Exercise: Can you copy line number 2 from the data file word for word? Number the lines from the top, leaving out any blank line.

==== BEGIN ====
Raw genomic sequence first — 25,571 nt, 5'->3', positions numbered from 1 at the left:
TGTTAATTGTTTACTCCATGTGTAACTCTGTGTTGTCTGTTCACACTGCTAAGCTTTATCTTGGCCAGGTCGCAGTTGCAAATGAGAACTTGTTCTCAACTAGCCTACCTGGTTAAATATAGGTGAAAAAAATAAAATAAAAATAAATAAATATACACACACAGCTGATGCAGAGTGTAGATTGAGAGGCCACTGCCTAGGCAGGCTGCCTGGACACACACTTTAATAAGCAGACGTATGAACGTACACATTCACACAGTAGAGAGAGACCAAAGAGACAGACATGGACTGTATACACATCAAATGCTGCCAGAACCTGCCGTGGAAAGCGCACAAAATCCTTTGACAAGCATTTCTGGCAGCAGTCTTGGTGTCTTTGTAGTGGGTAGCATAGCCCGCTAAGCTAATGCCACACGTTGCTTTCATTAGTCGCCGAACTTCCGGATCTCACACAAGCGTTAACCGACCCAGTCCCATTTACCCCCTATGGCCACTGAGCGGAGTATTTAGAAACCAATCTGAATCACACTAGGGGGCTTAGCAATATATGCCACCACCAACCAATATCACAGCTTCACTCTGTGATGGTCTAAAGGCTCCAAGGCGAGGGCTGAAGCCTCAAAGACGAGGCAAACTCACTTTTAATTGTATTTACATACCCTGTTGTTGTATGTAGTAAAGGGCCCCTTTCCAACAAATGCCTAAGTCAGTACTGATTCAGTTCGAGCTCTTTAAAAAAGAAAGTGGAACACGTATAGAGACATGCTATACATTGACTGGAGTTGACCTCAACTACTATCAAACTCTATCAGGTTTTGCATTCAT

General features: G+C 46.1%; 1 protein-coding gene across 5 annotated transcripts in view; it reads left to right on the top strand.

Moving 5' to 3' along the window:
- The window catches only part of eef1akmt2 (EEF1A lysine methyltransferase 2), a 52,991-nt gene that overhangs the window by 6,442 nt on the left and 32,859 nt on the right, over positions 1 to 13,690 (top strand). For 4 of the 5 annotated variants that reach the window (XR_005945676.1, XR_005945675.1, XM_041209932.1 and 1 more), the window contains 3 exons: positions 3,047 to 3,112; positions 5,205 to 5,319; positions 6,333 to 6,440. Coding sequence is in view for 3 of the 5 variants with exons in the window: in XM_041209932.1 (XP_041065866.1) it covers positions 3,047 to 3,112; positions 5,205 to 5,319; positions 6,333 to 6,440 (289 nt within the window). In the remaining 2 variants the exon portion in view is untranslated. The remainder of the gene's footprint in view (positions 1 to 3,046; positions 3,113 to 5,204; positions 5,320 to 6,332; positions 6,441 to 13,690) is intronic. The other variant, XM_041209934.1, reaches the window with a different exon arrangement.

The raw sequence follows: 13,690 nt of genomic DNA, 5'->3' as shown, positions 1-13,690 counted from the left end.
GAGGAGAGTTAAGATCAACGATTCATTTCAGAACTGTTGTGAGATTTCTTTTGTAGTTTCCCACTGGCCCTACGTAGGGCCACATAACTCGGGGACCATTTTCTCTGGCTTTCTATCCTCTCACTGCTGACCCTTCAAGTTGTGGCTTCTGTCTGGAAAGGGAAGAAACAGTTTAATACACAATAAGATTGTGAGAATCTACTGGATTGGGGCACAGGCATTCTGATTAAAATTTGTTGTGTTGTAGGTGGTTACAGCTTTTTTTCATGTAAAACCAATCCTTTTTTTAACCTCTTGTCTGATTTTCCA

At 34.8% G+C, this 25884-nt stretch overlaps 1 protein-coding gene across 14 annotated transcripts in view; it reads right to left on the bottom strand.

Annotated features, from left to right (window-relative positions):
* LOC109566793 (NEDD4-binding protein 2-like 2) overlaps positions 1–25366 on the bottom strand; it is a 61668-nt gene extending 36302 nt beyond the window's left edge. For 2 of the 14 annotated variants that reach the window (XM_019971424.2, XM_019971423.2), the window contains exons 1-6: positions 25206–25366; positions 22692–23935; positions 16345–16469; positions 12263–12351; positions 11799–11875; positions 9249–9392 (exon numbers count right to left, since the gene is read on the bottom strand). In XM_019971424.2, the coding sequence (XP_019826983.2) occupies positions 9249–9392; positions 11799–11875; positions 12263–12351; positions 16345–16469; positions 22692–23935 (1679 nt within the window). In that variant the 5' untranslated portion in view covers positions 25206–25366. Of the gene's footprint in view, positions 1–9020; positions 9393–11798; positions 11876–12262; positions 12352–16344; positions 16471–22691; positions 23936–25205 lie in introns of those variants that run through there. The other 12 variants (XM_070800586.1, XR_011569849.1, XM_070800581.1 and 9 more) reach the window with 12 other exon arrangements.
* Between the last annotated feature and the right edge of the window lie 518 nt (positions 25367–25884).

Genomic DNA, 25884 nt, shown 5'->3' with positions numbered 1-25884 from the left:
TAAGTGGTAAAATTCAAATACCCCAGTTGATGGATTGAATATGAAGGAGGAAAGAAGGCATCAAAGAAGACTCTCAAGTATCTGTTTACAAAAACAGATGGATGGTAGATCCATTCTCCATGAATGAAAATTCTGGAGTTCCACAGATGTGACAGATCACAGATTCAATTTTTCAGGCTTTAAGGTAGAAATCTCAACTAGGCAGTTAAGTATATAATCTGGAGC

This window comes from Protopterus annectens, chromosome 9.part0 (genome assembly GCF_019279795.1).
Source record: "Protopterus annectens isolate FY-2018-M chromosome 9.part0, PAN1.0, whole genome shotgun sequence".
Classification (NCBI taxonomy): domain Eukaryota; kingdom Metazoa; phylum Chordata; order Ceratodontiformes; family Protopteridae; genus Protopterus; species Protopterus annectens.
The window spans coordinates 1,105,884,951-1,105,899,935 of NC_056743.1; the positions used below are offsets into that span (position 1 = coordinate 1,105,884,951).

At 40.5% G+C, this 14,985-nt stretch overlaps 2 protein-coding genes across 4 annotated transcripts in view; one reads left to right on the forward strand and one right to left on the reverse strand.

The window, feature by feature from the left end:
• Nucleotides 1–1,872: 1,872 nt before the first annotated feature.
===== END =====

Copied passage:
TGTTAATTGTTTACTCCATGTGTAACTCTGTGTTGTCTGTTCACACTGCTAAGCTTTATCTTGGCCAGGTCGCAGTTGCAAATGAGAACTTGTTCTCAACTAGCCTACCTGGTTAAATATAGGTGAAAAAAATAAAATAAAAATAAATAAATATACACACACAGCTGATGCAGAGTGTAGATTGAGAGGCCACTGCCTAGGCAGGCTGCCTGGACACACACTTTAATAAGCAGACGTATGAACGTACACATTCACACAGTAGAGAGAGACCAAAGAGACAGACATGGACTGTATACACATCAAATGCTGCCAGAACCTGCCGTGGAAAGCGCACAAAATCCTTTGACAAGCATTTCTGGCAGCAGTCTTGGTGTCTTTGTAGTGGGTAGCATAGCCCGCTAAGCTAATGCCACACGTTGCTTTCATTAGTCGCCGAACTTCCGGATCTCACACAAGCGTTAACCGACCCAGTCCCATTTACCCCCTATGGCCACTGAGCGGAGTATTTAGAAACCAATCTGAATCACACTAGGGGGCTTAGCAATATATGCCACCACCAACCAATATCACAGCTTCACTCTGTGATGGTCTAAAGGCTCCAAGGCGAGGGCTGAAGCCTCAAAGACGAGGCAAACTCACTTTTAATTGTATTTACATACCCTGTTGTTGTATGTAGTAAAGGGCCCCTTTCCAACAAATGCCTAAGTCAGTACTGATTCAGTTCGAGCTCTTTAAAAAAGAAAGTGGAACACGTATAGAGACATGCTATACATTGACTGGAGTTGACCTCAACTACTATCAAACTCTATCAGGTTTTGCATTCAT